As mass shootings plague US, survivors mourn lack of change

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The deadliest shooting in U.S. history has people around the world wondering why mass violence keeps happening in America.

For those who have lived through mass shootings in the U.S., whether they blame guns, mental health or religion, the repetition makes change seem hopeless.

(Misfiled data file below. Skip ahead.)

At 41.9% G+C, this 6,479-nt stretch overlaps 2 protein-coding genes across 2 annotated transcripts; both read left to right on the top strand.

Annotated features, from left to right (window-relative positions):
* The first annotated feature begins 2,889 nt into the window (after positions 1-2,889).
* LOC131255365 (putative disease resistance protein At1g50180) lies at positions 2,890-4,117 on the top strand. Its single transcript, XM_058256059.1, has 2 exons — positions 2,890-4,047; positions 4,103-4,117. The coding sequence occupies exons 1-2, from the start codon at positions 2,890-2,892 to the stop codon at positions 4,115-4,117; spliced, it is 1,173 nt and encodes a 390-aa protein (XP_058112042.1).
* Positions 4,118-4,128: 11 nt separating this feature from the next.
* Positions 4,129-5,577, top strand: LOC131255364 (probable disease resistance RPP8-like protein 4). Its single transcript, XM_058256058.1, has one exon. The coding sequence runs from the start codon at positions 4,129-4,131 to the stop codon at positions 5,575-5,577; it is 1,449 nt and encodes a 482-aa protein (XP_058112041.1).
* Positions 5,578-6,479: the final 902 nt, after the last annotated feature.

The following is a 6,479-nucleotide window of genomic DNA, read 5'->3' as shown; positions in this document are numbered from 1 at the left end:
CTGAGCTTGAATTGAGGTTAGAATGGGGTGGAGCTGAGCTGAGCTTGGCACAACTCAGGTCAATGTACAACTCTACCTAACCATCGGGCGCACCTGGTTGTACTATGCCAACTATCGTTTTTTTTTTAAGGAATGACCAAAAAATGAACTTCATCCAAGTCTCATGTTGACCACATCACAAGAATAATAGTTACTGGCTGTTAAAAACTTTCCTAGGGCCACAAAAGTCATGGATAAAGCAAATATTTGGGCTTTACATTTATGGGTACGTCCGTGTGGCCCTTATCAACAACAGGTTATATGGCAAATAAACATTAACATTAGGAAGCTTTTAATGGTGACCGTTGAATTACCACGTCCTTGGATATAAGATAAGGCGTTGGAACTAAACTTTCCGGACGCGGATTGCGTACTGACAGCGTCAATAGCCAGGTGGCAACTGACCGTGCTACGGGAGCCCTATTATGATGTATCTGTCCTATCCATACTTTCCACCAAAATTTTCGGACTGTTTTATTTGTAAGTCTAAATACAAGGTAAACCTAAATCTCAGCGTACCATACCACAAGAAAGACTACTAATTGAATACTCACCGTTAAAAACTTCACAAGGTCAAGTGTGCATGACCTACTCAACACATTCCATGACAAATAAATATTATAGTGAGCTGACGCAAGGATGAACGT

Fifty people were killed when a gunman opened fire inside a crowded gay nightclub in Orlando, Florida. The killings have rekindled the debate about whether such massacres can be avoided.

Sandy Phillips' daughter was among 12 killed at a Colorado movie theater in July 2012. She says it has become too easy to get guns and ammunition.

Ryan Reyes, whose boyfriend was killed in last year's attack on a social services center in San Bernardino, California, says the shootings have less to do with gun control and more to do with highly charged political rhetoric and how people treat each other.